None, even of the slaves, it is said, were retained on board the " Peterel," and the
master of the dhow adds that the slaves were then working as before, as sailors, and had
gone some ten or fifteen days before to Pemba, in another dhow belonging to the same
Of this evidence Mr. Kirk observes that in his opinion it confirms the suspicions on
which the officers of the " Peterel" seem to have acted. He states that on the return of
the dhow's crew to Zanzibar, due notice was given that anv appeal or statement must be
made in time to be sent in the " Tynemouth " to the Cape of Good Hope, where, in all
probability, their case would be tried before the Vice-Admiralty Court; but that His
Highness and those concerned neglected the opportunity, although the vessel remained at
Zanzibar for nearly a month, and Mr. Kirk adds that he had warned those interested that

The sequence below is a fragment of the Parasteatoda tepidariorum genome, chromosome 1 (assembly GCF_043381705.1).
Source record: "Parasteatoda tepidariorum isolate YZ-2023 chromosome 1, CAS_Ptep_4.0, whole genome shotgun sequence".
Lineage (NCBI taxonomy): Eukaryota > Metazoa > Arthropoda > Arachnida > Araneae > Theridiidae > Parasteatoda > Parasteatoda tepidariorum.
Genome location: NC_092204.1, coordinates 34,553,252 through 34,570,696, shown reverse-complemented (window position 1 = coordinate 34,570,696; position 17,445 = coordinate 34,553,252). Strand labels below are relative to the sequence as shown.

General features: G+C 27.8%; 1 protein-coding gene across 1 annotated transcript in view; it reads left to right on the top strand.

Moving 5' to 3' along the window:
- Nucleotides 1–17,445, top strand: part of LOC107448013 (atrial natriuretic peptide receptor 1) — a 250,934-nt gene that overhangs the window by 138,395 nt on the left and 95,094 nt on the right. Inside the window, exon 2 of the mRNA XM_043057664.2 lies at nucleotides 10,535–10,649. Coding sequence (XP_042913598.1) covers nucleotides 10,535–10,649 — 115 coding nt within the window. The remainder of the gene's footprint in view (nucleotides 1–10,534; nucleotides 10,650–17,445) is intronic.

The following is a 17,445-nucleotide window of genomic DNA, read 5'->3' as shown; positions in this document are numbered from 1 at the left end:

by this wilful neglect of the proper steps for their self-defence, they had, in his opinion,
forfeited all right to be again heard.
It would appear, however, that the Sultan of Zanzibar has expressed his dissatisfac
tion at the destruction of the dhow, and insists upon the fact that none of those who were
on board the dhow were ever suspected by the " Peterel" to be slaves, for that they were
all, including the female slave, sent back to Zanzibar, and he contends, therefore, that it
could not be on the ground of having had a slave on board that this dhow was destroyed,
but for some other reason to him unknown; and Mr. Kirk states that His Highness
desires to be informed what the grounds were on which the vessel of his subject has
been burned, and if condemned in the Vice-Admiralty Court at the Cape, the reason why.
1 must confess that, on view of the evidence as reported by Mr. Kirk, the Sultan's
dissatisfaction with the proceedings of the captors in this case appears to be far from